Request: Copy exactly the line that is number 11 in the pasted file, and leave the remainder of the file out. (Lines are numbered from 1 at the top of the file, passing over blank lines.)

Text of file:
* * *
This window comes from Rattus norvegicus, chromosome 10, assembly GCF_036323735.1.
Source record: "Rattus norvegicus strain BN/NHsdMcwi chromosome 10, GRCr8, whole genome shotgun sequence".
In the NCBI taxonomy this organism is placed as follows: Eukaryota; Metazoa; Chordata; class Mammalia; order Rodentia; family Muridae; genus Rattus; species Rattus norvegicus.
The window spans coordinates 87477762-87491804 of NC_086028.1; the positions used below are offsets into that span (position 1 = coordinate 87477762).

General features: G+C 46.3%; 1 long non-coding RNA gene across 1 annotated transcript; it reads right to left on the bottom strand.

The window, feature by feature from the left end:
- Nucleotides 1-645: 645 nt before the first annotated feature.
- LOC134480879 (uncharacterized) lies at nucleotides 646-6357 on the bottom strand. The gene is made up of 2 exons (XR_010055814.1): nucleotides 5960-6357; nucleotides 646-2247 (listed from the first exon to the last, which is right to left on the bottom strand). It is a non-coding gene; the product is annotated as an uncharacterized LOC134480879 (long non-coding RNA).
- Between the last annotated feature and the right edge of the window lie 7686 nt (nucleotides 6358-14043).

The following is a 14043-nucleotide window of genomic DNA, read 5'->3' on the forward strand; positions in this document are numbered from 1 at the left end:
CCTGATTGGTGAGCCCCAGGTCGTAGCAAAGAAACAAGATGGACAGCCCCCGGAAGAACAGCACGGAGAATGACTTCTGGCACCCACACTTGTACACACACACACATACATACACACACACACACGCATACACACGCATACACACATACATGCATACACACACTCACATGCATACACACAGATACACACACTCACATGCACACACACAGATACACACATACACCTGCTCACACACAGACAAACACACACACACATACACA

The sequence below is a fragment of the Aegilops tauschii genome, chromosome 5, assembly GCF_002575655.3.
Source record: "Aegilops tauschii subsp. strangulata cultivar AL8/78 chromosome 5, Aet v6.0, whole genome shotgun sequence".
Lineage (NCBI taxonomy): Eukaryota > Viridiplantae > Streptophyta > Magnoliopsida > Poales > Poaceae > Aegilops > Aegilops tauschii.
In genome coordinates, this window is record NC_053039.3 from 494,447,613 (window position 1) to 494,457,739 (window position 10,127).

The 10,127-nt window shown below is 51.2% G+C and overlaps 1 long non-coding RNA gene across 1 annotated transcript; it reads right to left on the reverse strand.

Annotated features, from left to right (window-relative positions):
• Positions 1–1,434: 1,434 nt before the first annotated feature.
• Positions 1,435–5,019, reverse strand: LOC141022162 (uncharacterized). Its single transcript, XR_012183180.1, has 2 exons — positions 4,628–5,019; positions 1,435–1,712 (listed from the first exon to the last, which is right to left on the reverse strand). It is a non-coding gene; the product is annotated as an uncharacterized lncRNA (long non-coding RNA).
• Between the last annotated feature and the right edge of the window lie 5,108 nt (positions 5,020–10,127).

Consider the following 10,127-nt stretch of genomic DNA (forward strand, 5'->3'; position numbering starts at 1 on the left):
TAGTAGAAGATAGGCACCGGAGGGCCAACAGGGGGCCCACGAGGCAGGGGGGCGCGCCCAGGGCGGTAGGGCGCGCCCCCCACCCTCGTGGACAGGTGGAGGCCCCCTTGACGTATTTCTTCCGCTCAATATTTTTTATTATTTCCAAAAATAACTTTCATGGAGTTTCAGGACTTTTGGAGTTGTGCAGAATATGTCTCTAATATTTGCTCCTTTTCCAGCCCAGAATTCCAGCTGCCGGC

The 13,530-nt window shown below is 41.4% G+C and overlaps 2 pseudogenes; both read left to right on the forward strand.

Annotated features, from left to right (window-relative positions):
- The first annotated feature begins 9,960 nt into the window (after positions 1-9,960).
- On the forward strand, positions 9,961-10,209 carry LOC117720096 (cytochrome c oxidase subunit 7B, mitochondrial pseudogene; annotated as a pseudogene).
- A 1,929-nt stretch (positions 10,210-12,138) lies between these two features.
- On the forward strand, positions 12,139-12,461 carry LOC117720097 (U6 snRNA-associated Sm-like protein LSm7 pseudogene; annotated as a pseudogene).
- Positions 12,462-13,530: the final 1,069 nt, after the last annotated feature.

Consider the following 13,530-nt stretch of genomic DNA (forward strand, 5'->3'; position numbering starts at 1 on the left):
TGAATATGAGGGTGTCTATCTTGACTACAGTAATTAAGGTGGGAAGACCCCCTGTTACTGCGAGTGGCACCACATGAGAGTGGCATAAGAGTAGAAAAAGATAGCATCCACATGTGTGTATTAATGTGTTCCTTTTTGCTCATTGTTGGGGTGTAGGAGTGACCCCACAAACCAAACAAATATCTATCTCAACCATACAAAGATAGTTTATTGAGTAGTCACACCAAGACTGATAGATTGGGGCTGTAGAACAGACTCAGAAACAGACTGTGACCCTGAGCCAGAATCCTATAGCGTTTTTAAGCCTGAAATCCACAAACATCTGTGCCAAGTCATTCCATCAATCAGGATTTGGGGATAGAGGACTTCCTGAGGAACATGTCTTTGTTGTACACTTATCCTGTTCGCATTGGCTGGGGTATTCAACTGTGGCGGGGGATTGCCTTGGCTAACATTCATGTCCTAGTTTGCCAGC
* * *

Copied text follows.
CCTGATTGGTGAGCCCCAGGTCGTAGCAAAGAAACAAGATGGACAGCCCCCGGAAGAACAGCACGGAGAATGACTTCTGGCACCCACACTTGTACACACACACACATACATACACACACACACACGCATACACACGCATACACACATACATGCATACACACACTCACATGCATACACACAGATACACACACTCACATGCACACACACAGATACACACATACACCTGCTCACACACAGACAAACACACACACACATACACA